11. Social Movement : 

Civil liberties and human rights movements; women’s movements; environmentalist movements


Comparative Politics and International Relations Comparative Political Analysis and International Politics :

1. Comparative Politics : 

Nature and major approaches; Political economy and political sociology perspectives; Limitations of the comparative method. 

2. State in Comparative Perspective : 

Characteristics and changing nature of the State in capitalist and socialist economies, and advanced industrial and developing societies. 

3. Politics of Representation and Participation : 

Political parties, pressure groups and social movements in advanced industrial and developing societies. 

4. Globalisation : 

Responses from developed and developing societies. 

5. Approaches to the Study of International Relations : 

Idealist, Realist, Marxist, Functionalist and Systems theory. 

6. Key Concepts in International Relations : 

National interest, security and power; Balance of power and deterrence; Transational actors and collective security; World capitalist economy and globalisation. 

7. Changing International Political Order : 

(a) Rise of super powers; Strategic and ideological Bipolarity, arms race and cold war; Nuclear threat; 

(b) Non-aligned Movement : Aims and achievements. 

(c) Collapse of the Soviet Union; Unipolarity and American hegemony; Relevance of non-alignment in the contemporary world. 

8. Evolution of the International Economic System : 

From Brettonwoods to WTO; Socialist economies and the CMEA (Council for Mutual Economic Assistance); Third World demand for new international economic order; Globalisation of the world economy.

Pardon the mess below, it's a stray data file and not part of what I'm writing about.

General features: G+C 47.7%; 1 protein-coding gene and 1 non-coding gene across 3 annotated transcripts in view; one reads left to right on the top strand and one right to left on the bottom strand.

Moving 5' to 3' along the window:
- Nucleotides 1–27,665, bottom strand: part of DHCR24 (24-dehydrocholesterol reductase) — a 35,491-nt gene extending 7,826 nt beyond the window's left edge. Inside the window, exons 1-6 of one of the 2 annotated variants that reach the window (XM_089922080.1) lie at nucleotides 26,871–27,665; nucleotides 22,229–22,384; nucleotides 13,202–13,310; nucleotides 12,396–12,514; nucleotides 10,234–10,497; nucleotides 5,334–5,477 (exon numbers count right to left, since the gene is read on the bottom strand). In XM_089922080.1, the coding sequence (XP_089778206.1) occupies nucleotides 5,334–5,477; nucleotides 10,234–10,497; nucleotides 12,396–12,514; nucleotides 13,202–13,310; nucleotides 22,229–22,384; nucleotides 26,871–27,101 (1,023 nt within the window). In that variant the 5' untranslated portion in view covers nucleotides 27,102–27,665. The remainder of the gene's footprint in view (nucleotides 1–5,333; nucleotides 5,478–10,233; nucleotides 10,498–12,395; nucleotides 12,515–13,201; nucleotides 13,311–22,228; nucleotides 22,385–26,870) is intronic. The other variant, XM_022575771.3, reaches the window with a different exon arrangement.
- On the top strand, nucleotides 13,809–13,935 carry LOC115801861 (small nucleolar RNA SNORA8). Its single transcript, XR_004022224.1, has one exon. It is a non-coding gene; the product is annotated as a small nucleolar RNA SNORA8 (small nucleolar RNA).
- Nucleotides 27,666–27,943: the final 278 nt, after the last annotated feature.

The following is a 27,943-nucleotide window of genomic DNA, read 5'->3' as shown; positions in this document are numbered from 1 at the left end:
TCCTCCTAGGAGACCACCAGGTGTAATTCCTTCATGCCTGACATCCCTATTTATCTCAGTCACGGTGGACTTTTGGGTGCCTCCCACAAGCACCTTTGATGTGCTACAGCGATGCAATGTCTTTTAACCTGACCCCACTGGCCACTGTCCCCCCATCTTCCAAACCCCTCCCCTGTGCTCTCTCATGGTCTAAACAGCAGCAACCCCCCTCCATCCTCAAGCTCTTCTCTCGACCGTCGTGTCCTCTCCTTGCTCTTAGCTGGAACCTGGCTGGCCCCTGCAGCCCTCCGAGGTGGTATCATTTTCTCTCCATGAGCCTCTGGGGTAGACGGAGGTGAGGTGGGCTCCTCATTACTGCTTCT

9. United Nations : 

Envisaged role and actual record; Specialized UN agencies—aims and functioning; need for UN reforms. 

10. Regionalisation of World Politics : 

EU, ASEAN, APEC, AARC, NAFTA. 11. Contemporary Global Concerns : Democracy, human rights, environment, gender justice terrorism, nuclear proliferation.

India and the World 

1. Indian Foreign Policy : 

Determinants of foreign policy; the institutions of policy-making; Continuity and change. 

2. India’s Contribution to the Non-Alignment Movement Different phases; Current role. 

3. India and South Asia : 

(a) Regional Co-operation : SAARC-past performance and future prospects. 

(b) South Asia as a Free Trade Area. 

(c) India’s “Look East” policy. 

(d) Impediments to regional co-operation : River water disputes; illegal cross border migration; Ethnic conflicts and insurgencies; Border disputes. 

4. India and the Global South : 

Relations with Africa and Latin America; Leadership role in the demand for NIEO and WTO negotiations. 

5. India and the Global Centres of Power : 

USA, EU, Japan, China and Russia. 

6. India and the UN System: 

Role in UN Peace-keeping; Demand for Permanent Seat in the Security Council. 

7. India and the Nuclear Question : 

Changing perceptions and policy. 

8. Recent developments in Indian Foreign Policy : 

India’s position on the recent crises in Afghanistan, Iraq and West Asia, growing relations with US and Israel; Vision of a new world order.